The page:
Sammenhengen mellom ulike søvnhelsedimensjoner og kjønn, alder, utdanning, døgnpreferanse og kronisk insomni
Forskere fra Nasjonalt senter for søvnmedisin, Universitetet i Bergen, University of Pittsburgh og Haukeland Universitetssykehus har i denne nettbaserte studien med 1028 deltagere undersøkt ulike dimensjoner av søvnhelse med RU_SATED-skala, som vurderer regularitet, tilfredshet, årvåkenhet, timing, effektivitet og søvnlengde sett i forhold til kjønn, alder, utdanning, døgnrytmepreferanse og kronisk insomni. Resultatene i studien viste at deltakere med kronisk insomni skåret dårligere enn deltakere uten insomni på alle seks søvnhelsedimensjonene. Videre viste studien at søvnhelsen var signifikant forskjellig i forhold til kjønn, alder, utdanning, døgnrytmepreferanse og kronisk insomni..
Bjørn Bjorvatn, Siri Waage, Ståle Pallesen, Daniel J Buysse, Ingvild W Saxvig
Studien er publisert i SLEEP Advances
Objectives: The aims were to explore multidimensional sleep health and the different dimensions of sleep health in the adult Norwegian population in relation to sex, age, education, circadian preference, and chronic insomnia.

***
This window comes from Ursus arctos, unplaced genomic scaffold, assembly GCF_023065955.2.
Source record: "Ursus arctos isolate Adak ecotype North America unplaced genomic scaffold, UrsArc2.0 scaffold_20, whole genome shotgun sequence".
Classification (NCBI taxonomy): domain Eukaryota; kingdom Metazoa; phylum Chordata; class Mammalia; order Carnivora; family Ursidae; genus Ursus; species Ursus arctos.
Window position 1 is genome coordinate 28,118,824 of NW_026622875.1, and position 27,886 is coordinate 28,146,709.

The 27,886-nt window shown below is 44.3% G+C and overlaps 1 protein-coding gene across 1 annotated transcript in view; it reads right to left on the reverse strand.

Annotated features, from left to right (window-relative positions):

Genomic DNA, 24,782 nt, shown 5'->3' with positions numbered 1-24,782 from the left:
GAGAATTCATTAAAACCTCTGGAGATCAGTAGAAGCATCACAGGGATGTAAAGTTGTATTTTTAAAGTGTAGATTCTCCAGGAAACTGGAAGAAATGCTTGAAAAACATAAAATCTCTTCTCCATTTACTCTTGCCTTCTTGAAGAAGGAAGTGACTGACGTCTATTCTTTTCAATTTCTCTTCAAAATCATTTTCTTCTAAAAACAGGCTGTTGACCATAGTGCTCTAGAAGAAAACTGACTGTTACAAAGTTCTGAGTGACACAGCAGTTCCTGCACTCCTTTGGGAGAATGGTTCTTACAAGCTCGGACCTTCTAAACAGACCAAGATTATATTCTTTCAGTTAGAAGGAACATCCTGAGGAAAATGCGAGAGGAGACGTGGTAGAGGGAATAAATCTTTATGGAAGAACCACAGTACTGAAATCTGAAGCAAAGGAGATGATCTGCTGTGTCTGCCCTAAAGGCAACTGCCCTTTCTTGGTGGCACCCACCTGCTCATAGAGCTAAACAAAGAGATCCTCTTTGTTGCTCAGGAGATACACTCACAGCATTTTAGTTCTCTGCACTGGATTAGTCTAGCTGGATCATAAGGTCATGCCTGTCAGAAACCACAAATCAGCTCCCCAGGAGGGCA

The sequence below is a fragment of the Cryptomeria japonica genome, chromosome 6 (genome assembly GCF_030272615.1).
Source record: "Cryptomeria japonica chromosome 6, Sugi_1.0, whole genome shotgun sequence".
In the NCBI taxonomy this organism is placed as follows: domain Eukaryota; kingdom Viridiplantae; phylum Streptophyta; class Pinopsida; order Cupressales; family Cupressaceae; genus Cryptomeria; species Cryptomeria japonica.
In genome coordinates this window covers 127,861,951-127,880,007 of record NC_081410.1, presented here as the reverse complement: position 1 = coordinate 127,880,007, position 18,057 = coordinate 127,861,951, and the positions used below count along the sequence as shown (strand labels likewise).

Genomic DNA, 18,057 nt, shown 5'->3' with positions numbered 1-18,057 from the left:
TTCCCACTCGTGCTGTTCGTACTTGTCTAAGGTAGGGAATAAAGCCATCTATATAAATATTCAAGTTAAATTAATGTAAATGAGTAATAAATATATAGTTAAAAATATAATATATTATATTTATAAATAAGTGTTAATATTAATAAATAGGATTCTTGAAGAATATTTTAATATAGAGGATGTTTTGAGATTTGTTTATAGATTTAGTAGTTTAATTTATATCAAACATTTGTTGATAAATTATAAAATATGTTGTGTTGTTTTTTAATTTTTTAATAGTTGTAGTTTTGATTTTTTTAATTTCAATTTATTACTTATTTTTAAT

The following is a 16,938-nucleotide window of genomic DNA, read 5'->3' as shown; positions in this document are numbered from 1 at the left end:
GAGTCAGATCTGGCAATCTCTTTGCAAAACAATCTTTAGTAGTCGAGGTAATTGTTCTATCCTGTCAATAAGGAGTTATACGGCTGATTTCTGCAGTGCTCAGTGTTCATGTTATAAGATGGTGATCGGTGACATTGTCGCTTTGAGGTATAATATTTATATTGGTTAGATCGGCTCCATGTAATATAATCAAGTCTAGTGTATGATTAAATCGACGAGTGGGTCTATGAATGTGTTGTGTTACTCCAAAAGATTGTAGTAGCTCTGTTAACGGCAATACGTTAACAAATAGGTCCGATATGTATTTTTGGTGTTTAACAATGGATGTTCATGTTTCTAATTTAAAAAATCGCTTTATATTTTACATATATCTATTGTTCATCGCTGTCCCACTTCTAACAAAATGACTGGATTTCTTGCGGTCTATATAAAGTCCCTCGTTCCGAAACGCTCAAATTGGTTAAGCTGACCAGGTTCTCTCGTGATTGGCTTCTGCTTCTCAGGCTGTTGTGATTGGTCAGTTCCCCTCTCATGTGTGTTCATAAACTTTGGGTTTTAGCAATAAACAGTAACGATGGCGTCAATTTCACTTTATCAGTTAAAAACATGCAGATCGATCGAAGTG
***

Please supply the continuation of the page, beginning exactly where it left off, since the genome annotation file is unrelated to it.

Methods: A representative sample of 1028 Norwegians aged 18 + years completed a cross-sectional web-based survey. Sleep health was measured with the multidimensional RU_SATED scale, which assesses the dimensions of regularity, satisfaction, alertness, timing, efficiency, and duration. Insomnia was assessed with the Bergen Insomnia Scale. Data were analyzed with chi-square tests, t-tests, one-way ANOVAs, and regression analyses, as appropriate. Response rate was 33.5%.
Results: Sleep health was better in males, with increasing age, and with higher educational level, and was poorer in participants with evening preference and chronic insomnia, compared to their respective counterparts. When investigating the different sleep health dimensions, males scored better than females on satisfaction (adjusted odds ratio [aOR] = 0.69, 95% CI = 0.51 to 0.93), timing (aOR = 0.66, 95% CI = 0.49 to 0.88), and efficiency (aOR = 0.68, 95% CI = 0.52 to 0.89). Older age was associated with better scores on regularity and satisfaction, whereas young age was associated with better scores on alertness and duration. High educational level was associated with better scores on alertness, timing, and duration. Evening types scored worse than morning types on regularity (aOR = 0.27, 95% CI = 0.18 to 0.41), satisfaction (aOR = 0.37, 95% CI = 0.26 to 0.53), and timing (aOR = 0.36, 95% CI = 0.26 to 0.51). Participants with chronic insomnia scored worse than participants without insomnia on all six sleep health dimensions.
Conclusions: Sleep health differed significantly in relation to sex, age, education, circadian preference, and chronic insomnia. However, specific group differences were not equally evident in all sleep health dimensions.